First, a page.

Widespread Panic: Free Somehow

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Widespread Panic: Free Somehow

Amidst changes, no reason for Widespread to panic

With the thunderous opening timpani roll of sun-soaked strut “Boom Boom Boom,” Widespread Panic begins its new album on a familiar—albeit, sonically fresh—foot. Once again calling on former Led Zeppelin/Al Green producer Terry Manning (and once again leaving behind the comfort of hometown Athens, Ga., and longtime producer John Keane for the total immersion of the Bahamas at Nassau’s Compass Point Studios), Panic has made the big-budget, big-production record most bands dream of someday making.

With the added force of new textures—strings, bells, horn sections, gospel choirs—Free Somehow frees the band from the constraints of its musical legacy, while also revisiting what made Panic great to begin with: chiefly, its gritty blend of hope and sorrow; of all-night revelry and the somber reality of a Sunday-morning hangover.

While its upbeat rockers add a welcome sense of urgency, Free Somehow is most interesting when it is slow, pensive and bleak. While many of the jambands Widespread Panic is often lumped with copout by peddling mindless aural Prozac (so they and their listeners can lose themselves in feel-good escapist bliss), Panic’s often brooding, mournful music is far more in line with the times in which we live—refusing to ignore pain, struggle and suffering, but also offering hints of hope and wonder. (Just listen to the album’s most epic track, the slow-building multi-section orchestral-rock suite “Her Dance Needs No Body,” one of the most ambitious tunes the band has ever attempted; essentially it's a musical answer to the Grateful Dead’s “Terrapin Station” or Zeppelin’s “Kashmir.”)

The other marked change on this album is the presence of virtuoso guitarist Jimmy Herring (Aquarium Rescue Unit, Allman Brothers Band, The Dead). Herring replaced the blues-and-R&B-fueled riffing of George McConnell in 2006, and is finally getting—as Panic bassist Dave Schools puts it—“his first chance to write with the band and have his ideas as part of the whole recipe.”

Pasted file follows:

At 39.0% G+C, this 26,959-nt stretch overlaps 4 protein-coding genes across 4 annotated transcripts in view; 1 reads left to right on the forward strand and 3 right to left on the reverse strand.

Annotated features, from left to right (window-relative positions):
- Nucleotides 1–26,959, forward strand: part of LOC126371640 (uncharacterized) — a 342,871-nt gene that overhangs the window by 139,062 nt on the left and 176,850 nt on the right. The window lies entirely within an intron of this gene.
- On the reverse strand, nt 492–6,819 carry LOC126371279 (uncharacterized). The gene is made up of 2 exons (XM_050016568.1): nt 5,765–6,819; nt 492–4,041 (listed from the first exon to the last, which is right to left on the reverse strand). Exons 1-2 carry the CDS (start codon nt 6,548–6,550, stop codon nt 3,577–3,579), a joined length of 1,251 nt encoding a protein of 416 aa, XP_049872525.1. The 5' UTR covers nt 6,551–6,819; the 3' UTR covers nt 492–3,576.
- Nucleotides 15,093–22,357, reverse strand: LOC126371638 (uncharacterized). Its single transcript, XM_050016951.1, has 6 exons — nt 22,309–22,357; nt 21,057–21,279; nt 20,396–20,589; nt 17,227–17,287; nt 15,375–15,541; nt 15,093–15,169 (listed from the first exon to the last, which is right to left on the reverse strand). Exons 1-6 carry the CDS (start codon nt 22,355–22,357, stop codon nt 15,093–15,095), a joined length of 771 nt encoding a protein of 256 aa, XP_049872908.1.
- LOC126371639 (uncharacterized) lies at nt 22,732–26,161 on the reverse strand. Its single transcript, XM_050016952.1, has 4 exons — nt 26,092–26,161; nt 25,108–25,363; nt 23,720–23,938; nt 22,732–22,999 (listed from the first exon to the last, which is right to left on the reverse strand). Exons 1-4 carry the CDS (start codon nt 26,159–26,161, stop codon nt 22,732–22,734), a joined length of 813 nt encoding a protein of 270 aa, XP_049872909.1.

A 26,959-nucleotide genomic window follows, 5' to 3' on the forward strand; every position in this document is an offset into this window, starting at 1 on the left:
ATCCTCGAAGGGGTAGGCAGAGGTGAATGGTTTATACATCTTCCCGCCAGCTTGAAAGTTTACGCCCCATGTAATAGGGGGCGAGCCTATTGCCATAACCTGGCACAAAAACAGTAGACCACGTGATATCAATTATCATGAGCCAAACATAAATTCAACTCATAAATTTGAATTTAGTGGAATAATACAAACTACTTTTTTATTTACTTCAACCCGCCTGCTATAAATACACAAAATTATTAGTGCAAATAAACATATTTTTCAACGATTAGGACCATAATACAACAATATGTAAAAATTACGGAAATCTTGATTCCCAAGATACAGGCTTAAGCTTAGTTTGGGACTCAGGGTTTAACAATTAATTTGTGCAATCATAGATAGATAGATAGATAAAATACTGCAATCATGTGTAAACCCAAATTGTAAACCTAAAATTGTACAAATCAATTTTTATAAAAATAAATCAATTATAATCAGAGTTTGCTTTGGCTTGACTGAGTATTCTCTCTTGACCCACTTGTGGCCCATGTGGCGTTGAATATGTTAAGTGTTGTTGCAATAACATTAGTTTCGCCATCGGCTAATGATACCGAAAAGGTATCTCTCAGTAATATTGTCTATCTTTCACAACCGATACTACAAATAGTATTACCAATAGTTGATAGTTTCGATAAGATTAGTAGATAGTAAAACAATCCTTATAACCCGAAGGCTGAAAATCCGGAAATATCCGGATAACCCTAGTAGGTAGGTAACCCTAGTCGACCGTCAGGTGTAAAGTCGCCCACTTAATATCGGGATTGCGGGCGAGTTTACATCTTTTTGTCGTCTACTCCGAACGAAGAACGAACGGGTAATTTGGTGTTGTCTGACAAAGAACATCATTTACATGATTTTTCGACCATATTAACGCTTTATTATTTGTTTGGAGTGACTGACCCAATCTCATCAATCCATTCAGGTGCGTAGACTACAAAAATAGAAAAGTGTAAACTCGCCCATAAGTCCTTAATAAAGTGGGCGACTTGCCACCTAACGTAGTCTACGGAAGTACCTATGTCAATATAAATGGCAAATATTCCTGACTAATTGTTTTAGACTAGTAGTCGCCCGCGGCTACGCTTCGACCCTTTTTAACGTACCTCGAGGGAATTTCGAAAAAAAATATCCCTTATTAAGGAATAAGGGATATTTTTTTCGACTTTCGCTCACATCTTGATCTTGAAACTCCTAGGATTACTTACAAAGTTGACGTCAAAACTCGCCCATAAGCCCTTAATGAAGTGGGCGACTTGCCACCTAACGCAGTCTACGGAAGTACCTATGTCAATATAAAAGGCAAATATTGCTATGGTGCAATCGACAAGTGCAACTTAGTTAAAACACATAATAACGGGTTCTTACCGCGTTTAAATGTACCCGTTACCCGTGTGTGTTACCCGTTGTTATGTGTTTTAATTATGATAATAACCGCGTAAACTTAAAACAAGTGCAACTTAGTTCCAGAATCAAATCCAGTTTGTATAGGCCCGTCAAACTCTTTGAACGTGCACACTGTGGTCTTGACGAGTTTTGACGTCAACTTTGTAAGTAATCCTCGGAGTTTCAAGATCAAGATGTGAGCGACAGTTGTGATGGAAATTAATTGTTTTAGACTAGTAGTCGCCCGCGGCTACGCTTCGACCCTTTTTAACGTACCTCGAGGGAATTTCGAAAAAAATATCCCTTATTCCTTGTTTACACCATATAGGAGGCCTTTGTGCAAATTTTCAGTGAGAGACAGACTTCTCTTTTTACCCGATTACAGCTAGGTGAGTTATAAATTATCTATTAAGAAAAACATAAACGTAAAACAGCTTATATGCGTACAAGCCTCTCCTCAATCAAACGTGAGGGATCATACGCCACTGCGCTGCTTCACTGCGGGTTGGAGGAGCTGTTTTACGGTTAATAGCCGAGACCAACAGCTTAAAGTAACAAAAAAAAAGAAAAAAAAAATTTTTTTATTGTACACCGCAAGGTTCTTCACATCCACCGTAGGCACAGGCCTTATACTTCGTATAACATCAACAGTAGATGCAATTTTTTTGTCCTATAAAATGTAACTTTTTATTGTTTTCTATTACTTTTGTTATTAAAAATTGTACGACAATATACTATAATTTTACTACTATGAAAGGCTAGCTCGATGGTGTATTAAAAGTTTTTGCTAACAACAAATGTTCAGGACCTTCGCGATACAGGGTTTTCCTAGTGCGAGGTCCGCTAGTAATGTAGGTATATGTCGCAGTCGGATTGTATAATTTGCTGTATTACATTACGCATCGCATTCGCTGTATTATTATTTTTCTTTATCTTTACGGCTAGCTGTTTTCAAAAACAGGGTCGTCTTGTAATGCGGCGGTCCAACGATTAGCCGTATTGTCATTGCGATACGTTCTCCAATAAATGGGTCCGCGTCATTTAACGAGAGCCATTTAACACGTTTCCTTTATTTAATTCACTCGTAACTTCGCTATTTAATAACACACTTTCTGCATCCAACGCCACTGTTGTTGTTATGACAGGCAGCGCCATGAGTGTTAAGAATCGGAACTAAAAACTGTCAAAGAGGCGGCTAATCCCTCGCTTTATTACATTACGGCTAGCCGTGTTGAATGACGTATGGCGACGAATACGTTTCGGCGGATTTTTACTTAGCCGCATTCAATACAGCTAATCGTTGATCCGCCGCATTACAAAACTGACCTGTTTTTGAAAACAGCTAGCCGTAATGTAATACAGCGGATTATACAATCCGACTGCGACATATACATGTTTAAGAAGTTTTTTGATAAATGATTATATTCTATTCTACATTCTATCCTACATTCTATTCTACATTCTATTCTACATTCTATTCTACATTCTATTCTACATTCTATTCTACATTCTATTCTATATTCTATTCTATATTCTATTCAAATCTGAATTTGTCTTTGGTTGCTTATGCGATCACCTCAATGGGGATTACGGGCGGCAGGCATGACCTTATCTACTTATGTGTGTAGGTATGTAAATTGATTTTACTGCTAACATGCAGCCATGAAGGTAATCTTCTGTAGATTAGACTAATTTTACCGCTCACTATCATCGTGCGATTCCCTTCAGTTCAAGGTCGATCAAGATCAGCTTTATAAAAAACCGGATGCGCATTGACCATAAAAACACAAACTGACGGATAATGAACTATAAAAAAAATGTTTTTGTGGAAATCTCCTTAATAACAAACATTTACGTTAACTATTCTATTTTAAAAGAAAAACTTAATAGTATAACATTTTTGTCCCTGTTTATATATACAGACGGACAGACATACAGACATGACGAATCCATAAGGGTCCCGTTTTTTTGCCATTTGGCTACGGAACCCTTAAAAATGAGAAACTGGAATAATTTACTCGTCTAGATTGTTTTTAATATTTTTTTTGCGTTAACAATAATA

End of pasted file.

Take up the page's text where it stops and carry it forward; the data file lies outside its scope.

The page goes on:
Herring does right by Panic on Free Somehow, never being overly showy and always serving the songs—anyone who ever heard him cut heads in ARU back in the ’90s knows that Herring could, at the drop of a hat, hatch a guitar spectacle of Rhandy Rhodes/Eddie Van Halen proportions.

With Herring in the lead-guitar slot, and with Panic having honed its supporting/rhythm-section chops over its past 20-plus years on the road, the band’s instrumental forays and improvisations have reached a new—more jazz-indebted—level of sophistication. Gone are the occasionally aimless hit-or-miss jams that came with valiantly original (albeit less-technically-skilled) founding guitarist Mike Houser and the more conventional playing of McConnell. But the best thing about Herring is that his technical prowess comes with plenty of feeling and good taste—a rarity for those endowed with such impressive abilities. And this feeling and good taste—in conjunction with some of frontman John Bell’s most dynamic songwriting in a decade—has continued revitalizing Widespread Panic, a band that is once again starting to live up to its legend.

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